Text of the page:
Pakistan implements AI-powered criminal identification system

Pakistan implemented an AI-powered Face Trace System to increase the effectiveness of biometric criminal identification and detention. However, its implementation raises many ethical concerns.

Concept for facial recognition, biometric, security system or deepfake dangers.

Pakistan implemented an AI-powered Face Trace System (FTS) to increase the effectiveness of biometric criminal identification and detention. The Punjab Safe City project is a joint project between the Punjab Police and the Punjab Information Technology Board (PITB), and it is one of many implemented in the country. Other regions also have advanced programs incorporating AI security control systems, and IP cameras spread over 255 sites.

Punjab province’s commitment to modernising law enforcement resulted in the introducing of these new digital technologies. With the help of an extensive database and a user-friendly online platform of the FTS, investigations are accelerated, and laborious processes are replaced with smooth identification and verification. Identification procedures are streamlined using AI-driven facial and vehicle number plate recognition, reducing the time and resources required for investigations. Sindh province has implemented surveillance systems consisting of carefully placed cameras with cutting-edge capabilities like facial recognition, night vision, and vehicle plate recording so that law enforcement officials can quickly identify and monitor suspects using state-of-the-art AI technology.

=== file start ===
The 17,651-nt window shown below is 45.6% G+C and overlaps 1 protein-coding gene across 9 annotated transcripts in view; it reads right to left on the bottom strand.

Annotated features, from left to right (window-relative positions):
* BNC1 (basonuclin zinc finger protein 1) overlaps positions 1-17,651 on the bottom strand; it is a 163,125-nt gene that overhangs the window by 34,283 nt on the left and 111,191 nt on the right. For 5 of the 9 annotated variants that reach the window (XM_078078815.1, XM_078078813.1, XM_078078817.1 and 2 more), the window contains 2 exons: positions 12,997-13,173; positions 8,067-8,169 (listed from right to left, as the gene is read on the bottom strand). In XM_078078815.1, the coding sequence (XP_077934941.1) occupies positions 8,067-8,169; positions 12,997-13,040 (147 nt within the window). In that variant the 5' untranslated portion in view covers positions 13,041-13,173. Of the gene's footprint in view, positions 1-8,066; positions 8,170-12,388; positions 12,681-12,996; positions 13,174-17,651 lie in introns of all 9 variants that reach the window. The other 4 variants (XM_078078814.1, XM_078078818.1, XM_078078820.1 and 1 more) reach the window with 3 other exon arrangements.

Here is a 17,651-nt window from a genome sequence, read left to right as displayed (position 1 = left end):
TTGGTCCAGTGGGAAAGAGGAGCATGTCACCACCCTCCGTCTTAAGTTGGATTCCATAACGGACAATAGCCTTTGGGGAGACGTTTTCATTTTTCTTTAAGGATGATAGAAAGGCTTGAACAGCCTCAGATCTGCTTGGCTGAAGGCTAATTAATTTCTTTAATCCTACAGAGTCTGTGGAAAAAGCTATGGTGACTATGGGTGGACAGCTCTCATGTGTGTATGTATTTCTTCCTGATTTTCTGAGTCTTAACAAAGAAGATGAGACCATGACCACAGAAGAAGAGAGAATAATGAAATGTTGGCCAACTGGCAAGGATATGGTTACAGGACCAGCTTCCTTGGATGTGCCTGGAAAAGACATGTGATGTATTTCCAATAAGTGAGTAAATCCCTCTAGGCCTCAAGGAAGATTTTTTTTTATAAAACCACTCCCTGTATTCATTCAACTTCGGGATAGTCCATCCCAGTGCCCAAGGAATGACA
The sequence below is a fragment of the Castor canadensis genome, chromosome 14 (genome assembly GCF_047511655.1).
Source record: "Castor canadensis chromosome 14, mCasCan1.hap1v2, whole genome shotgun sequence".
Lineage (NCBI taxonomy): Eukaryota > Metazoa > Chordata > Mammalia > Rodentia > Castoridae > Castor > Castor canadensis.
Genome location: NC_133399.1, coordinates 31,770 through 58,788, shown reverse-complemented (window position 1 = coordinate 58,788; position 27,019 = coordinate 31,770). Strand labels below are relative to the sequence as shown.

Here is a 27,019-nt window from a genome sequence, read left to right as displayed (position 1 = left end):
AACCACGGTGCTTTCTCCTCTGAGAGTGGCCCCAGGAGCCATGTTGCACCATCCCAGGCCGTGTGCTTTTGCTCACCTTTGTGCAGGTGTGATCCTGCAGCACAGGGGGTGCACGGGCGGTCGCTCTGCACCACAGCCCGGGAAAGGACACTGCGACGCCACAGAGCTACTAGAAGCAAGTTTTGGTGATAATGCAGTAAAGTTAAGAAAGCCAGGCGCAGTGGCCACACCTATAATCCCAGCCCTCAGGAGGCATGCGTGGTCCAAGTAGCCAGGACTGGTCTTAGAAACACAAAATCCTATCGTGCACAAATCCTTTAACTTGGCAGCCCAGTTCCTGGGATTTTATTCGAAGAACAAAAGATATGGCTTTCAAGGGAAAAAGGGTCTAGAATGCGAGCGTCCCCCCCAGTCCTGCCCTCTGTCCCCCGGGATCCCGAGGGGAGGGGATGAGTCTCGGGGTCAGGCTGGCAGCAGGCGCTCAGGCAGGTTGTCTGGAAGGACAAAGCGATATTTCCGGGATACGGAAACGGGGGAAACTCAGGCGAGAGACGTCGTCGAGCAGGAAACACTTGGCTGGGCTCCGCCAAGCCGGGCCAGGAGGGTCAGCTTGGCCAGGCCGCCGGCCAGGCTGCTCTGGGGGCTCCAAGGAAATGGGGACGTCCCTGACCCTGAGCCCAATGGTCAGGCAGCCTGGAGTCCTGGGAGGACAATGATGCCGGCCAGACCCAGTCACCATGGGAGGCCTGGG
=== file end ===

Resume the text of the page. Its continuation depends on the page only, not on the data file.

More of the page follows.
Why does it matter?

Although the introduction of new technologies in security and surveillance can contribute to a more efficient use of resources, there are also concerns about ethical issues the use of AI might entail. One of the most substantial concerns is the potential for bias. Given that AI models rely on historical data for training, there is a risk that they will perpetuate existing biases and discriminatory practices. Another concern is the need for more transparency in AI-based decision-making. It can be difficult for humans to understand how a machine learning algorithm arrived at a particular decision, which makes it challenging to identify and correct errors or biases. Finally, there are worries about privacy. The use of facial recognition and other AI-powered surveillance technologies raises questions about the right to privacy and the potential for abuse by law enforcement agencies. Moreover, with an upcoming general election in Pakistan, the Digital Rights Foundation has urged political parties to include six key digital rights issues in their manifestos. The problems range from funding AI research initiatives and establishing a robust data protection regime, including enacting a Data Protection Law, to PECA amendments and law enforcement capacity development.